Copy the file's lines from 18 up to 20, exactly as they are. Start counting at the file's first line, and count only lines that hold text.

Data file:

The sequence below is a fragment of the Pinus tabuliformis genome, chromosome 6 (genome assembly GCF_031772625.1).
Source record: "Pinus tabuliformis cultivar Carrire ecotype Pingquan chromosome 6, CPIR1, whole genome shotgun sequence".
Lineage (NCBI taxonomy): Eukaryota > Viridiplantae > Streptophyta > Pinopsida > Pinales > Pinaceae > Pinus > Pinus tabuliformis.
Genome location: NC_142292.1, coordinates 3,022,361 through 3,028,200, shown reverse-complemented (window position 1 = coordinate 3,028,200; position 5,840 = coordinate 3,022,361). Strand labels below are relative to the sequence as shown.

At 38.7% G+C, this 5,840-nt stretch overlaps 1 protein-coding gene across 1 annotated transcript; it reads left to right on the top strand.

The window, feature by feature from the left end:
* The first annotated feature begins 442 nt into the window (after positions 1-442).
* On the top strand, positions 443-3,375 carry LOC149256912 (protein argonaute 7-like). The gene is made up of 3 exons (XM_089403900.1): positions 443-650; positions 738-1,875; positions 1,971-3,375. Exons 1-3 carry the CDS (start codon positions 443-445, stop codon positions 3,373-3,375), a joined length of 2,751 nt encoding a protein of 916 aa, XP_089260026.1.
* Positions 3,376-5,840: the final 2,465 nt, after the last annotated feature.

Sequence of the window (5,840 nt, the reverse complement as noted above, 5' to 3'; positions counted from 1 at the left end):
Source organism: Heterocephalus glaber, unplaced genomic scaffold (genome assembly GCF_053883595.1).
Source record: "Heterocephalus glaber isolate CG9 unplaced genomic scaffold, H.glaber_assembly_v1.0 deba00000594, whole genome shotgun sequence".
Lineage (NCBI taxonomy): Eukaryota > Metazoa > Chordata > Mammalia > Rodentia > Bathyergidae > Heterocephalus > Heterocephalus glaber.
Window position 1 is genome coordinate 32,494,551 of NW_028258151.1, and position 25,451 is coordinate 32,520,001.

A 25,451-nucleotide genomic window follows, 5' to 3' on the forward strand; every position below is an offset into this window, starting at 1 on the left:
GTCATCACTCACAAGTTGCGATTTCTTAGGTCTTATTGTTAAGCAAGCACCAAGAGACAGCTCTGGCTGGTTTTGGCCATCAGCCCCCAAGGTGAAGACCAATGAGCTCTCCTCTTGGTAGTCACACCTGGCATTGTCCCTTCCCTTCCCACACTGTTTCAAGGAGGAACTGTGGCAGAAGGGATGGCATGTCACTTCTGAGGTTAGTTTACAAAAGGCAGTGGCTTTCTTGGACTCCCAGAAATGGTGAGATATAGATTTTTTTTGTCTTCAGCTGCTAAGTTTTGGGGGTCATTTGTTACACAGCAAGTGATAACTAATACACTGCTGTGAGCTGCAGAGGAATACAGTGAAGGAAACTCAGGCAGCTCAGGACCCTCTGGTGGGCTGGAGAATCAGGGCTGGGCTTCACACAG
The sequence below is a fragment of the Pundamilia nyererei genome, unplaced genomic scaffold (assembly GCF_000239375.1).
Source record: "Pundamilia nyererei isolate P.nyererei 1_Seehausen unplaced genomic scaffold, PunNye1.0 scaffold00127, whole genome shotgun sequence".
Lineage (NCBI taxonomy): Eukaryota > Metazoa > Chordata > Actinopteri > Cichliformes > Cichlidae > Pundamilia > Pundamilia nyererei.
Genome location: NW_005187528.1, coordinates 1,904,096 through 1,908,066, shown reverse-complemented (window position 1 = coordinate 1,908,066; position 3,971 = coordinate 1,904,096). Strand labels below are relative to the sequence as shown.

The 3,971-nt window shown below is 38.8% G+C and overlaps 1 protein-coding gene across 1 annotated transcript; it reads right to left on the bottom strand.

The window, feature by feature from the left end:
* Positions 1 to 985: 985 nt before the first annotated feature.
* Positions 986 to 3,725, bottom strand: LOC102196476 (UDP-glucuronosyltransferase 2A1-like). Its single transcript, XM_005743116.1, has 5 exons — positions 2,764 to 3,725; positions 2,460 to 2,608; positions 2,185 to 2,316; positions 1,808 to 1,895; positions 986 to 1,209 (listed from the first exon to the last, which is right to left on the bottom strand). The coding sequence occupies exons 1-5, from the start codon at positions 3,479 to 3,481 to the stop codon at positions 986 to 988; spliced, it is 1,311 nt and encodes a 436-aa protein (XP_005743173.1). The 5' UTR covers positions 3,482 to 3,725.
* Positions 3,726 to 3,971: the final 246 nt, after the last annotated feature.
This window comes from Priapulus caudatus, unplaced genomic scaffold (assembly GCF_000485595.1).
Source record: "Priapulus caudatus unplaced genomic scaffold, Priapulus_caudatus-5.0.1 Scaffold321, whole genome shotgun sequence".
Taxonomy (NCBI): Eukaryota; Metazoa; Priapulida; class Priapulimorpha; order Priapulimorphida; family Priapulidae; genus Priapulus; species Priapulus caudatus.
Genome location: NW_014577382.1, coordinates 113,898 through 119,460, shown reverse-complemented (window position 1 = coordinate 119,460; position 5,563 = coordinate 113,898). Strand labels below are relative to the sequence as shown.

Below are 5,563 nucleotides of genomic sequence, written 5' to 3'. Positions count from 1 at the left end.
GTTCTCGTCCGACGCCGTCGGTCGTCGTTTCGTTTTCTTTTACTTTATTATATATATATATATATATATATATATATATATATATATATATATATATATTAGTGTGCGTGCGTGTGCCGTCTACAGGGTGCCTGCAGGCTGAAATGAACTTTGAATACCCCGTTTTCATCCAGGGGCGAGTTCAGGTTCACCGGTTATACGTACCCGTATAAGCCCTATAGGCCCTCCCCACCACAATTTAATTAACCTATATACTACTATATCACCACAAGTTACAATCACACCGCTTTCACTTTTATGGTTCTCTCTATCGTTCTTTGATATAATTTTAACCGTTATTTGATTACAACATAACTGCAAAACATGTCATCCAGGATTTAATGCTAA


Source record: "Pundamilia nyererei isolate P.nyererei 1_Seehausen unplaced genomic scaffold, PunNye1.0 scaffold00127, whole genome shotgun sequence".
Lineage (NCBI taxonomy): Eukaryota > Metazoa > Chordata > Actinopteri > Cichliformes > Cichlidae > Pundamilia > Pundamilia nyererei.
Genome location: NW_005187528.1, coordinates 1,904,096 through 1,908,066, shown reverse-complemented (window position 1 = coordinate 1,908,066; position 3,971 = coordinate 1,904,096). Strand labels below are relative to the sequence as shown.